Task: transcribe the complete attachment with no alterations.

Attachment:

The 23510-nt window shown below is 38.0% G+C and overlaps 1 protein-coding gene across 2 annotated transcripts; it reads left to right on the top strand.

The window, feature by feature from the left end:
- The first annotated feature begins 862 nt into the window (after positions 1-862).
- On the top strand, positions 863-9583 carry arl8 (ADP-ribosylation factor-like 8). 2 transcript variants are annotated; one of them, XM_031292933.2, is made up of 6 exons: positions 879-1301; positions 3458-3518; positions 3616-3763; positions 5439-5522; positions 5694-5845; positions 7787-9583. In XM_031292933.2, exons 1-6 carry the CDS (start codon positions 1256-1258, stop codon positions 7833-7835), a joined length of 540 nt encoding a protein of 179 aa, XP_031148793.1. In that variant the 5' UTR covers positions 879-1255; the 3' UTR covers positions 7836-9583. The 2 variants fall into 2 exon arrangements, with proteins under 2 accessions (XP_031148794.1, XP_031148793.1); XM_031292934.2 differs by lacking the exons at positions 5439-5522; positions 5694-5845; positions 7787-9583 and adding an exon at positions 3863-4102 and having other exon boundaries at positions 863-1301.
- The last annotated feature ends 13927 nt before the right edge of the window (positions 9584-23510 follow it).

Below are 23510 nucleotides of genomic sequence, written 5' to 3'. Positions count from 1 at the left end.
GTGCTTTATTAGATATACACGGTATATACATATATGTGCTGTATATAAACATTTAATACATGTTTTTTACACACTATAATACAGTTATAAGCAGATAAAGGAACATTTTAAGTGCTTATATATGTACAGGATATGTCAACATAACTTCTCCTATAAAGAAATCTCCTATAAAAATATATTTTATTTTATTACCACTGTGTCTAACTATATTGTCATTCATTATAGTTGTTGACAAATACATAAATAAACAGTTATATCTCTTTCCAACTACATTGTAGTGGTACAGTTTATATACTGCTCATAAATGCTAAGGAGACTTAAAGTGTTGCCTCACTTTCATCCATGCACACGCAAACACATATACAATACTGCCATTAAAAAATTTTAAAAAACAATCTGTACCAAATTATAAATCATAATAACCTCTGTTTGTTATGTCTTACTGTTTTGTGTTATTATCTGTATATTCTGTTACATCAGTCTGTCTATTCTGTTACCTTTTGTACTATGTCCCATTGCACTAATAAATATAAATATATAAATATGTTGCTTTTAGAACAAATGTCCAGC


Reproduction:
The 23510-nt window shown below is 38.0% G+C and overlaps 1 protein-coding gene across 2 annotated transcripts; it reads left to right on the top strand.

The window, feature by feature from the left end:
- The first annotated feature begins 862 nt into the window (after positions 1-862).
- On the top strand, positions 863-9583 carry arl8 (ADP-ribosylation factor-like 8). 2 transcript variants are annotated; one of them, XM_031292933.2, is made up of 6 exons: positions 879-1301; positions 3458-3518; positions 3616-3763; positions 5439-5522; positions 5694-5845; positions 7787-9583. In XM_031292933.2, exons 1-6 carry the CDS (start codon positions 1256-1258, stop codon positions 7833-7835), a joined length of 540 nt encoding a protein of 179 aa, XP_031148793.1. In that variant the 5' UTR covers positions 879-1255; the 3' UTR covers positions 7836-9583. The 2 variants fall into 2 exon arrangements, with proteins under 2 accessions (XP_031148794.1, XP_031148793.1); XM_031292934.2 differs by lacking the exons at positions 5439-5522; positions 5694-5845; positions 7787-9583 and adding an exon at positions 3863-4102 and having other exon boundaries at positions 863-1301.
- The last annotated feature ends 13927 nt before the right edge of the window (positions 9584-23510 follow it).

Below are 23510 nucleotides of genomic sequence, written 5' to 3'. Positions count from 1 at the left end.
GTGCTTTATTAGATATACACGGTATATACATATATGTGCTGTATATAAACATTTAATACATGTTTTTTACACACTATAATACAGTTATAAGCAGATAAAGGAACATTTTAAGTGCTTATATATGTACAGGATATGTCAACATAACTTCTCCTATAAAGAAATCTCCTATAAAAATATATTTTATTTTATTACCACTGTGTCTAACTATATTGTCATTCATTATAGTTGTTGACAAATACATAAATAAACAGTTATATCTCTTTCCAACTACATTGTAGTGGTACAGTTTATATACTGCTCATAAATGCTAAGGAGACTTAAAGTGTTGCCTCACTTTCATCCATGCACACGCAAACACATATACAATACTGCCATTAAAAAATTTTAAAAAACAATCTGTACCAAATTATAAATCATAATAACCTCTGTTTGTTATGTCTTACTGTTTTGTGTTATTATCTGTATATTCTGTTACATCAGTCTGTCTATTCTGTTACCTTTTGTACTATGTCCCATTGCACTAATAAATATAAATATATAAATATGTTGCTTTTAGAACAAATGTCCAGC